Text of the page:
Invisible Man The constraints described in “The Invisible Man” imply we live in a country that is divided by race, ethnicity, religion and class (prejudices towards differences). A person’s life is then heavily shaped around these perimeters. Some in the minority unfortunately try to deny these barriers to entry of the American elite by ignoring warnings and repressing past and present disparities and replacing them with hope. This behavior is brought forth by the natural defiance of a human to not be made believe that he is inferior, and from the confusion between the meanings of the laws of desegregation and social integration. The story of the Invisible Man describes the hardship and reality this path leads an African American, and in reality to many Minority-Americans. The first thing our reading points out is how divided Americans are and the reasons.The most basic fact is that the majority of American citizens are white of European ancestry.

As in any other country, the majority rules. In this country the majority also enjoys the contributions of their minority (from slaves to modern sweat shops, to the front lines of war, music, sports, etc). To keep receiving these benefits laws are set that enable for such activities to occur. Americans will bend over backwards when some economic or political interest is made relevant to them (WTO’s real intentions for example).However, it is taboo for a white person to assimilate into a minority culture making minorities non-American. Since 1607 whites have been melting together and have homogenized the American way of life.

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The laws for the American way of life place the Northern Europeans on the top with all other whites under them, then all other minorities and last the black man. This can be seen throughout all of our business and political establishments. Minorities are still urged to give it their best, but their best in never respected.Even when blacks or other minorities make it into political positions of prestige, they must always watch their backs and be careful not to be discharged for not conforming. If minorities, especially blacks, do decide to conform, whites ridicule them further. They are not treated with the same comradery or given access to memberships of facilities that foster the most successful of Americans. They are psychologically abused by being made feel that they are doing the right thing but not good enough. Examples of achievements by other blacks are hung before them.

But when they make it, they realize that there is nothing for them.All other races also ridicule the conformant. They label him a sell out and a hypocrite. The African-American is then put into a no-win situation. Unlike other minorities blacks born in America do not have a culture to fall back on, be proud of, and call their own. There is a missing link between the African and the black born in America.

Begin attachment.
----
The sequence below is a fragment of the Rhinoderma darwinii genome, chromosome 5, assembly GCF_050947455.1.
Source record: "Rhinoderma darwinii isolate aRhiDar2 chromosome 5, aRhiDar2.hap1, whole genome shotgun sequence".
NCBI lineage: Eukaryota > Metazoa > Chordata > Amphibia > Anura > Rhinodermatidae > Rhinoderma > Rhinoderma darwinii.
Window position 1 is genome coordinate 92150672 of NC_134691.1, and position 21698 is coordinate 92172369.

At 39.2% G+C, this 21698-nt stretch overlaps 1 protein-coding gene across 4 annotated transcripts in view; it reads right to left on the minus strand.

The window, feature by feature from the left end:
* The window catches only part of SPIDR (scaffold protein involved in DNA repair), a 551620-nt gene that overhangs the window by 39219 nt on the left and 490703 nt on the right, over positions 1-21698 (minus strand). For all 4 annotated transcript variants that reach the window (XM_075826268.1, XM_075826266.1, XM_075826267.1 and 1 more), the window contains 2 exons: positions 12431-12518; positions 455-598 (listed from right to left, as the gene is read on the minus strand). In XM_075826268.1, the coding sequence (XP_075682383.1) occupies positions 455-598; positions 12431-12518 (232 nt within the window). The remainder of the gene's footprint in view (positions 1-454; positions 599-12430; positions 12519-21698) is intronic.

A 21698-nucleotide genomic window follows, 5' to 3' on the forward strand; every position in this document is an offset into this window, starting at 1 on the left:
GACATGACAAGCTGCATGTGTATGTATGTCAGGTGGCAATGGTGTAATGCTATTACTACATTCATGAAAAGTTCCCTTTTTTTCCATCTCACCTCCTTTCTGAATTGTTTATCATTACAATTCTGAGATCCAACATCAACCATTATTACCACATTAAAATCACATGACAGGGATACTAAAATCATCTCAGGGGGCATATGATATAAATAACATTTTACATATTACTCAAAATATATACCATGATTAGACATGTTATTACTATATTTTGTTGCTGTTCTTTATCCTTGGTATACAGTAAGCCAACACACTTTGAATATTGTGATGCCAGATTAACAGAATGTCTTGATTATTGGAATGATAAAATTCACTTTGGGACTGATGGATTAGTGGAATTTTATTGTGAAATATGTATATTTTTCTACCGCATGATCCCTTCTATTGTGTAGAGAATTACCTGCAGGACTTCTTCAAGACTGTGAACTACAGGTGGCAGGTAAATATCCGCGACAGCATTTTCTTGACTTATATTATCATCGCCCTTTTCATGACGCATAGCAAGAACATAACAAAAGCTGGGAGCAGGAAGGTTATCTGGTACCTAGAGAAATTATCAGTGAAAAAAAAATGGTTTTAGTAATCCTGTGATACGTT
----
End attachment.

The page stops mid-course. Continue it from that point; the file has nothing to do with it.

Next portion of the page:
White Americans do not have a culture, but they pretend to have one by flaunting their power, money and possessions. The African American was denied the practice his own African culture during the time Africans first arrived in this country. Then there were hundreds of years of attempts to assimilate into the American culture, which increasingly burned the bridge to Africa. Today they are told that they do not have a culture unless poverty is considered one, or that what they do practice is not a socially acceptable culture (by whites of course). This leaves blacks in America nowhere.

All blacks in America have to call their own is the horrifying memories of their ancestors within the last three hundred years.All they have to look forward to is the continual destruction of their race in America. In the end, the black middle class is made to feel invisible, as if they do not exist.

And the poor black class is looked at as the enemy of our America. Our forefathers tried to warn blacks, but the passages of the 13th, 14th and 15th Amendments have confused many into thinking that whites do want to assimilate ( just not all of them). Unfortunately there is a misconception about these laws.These laws are desegregation laws, not social integration laws. But because they did not say, they were viewed as the ticket to being American.

But recent hate crimes tell the truth. Many whites today do not consider themselves racist. They feel that they are equal and fair. But they are blind.Their upbringing has systematically taught them that they have unspoken privileges and that they must always protect them. Until they are willing to admit that they are racist and that they must do something, the equal distribution of power to all races and ethnicity’s will not occur.

The United States tells the world it stands for freedom and equality. But we know that the unspoken truth is that their will always be a barriers to education, access to capital and economic freedom for blacks and minorities.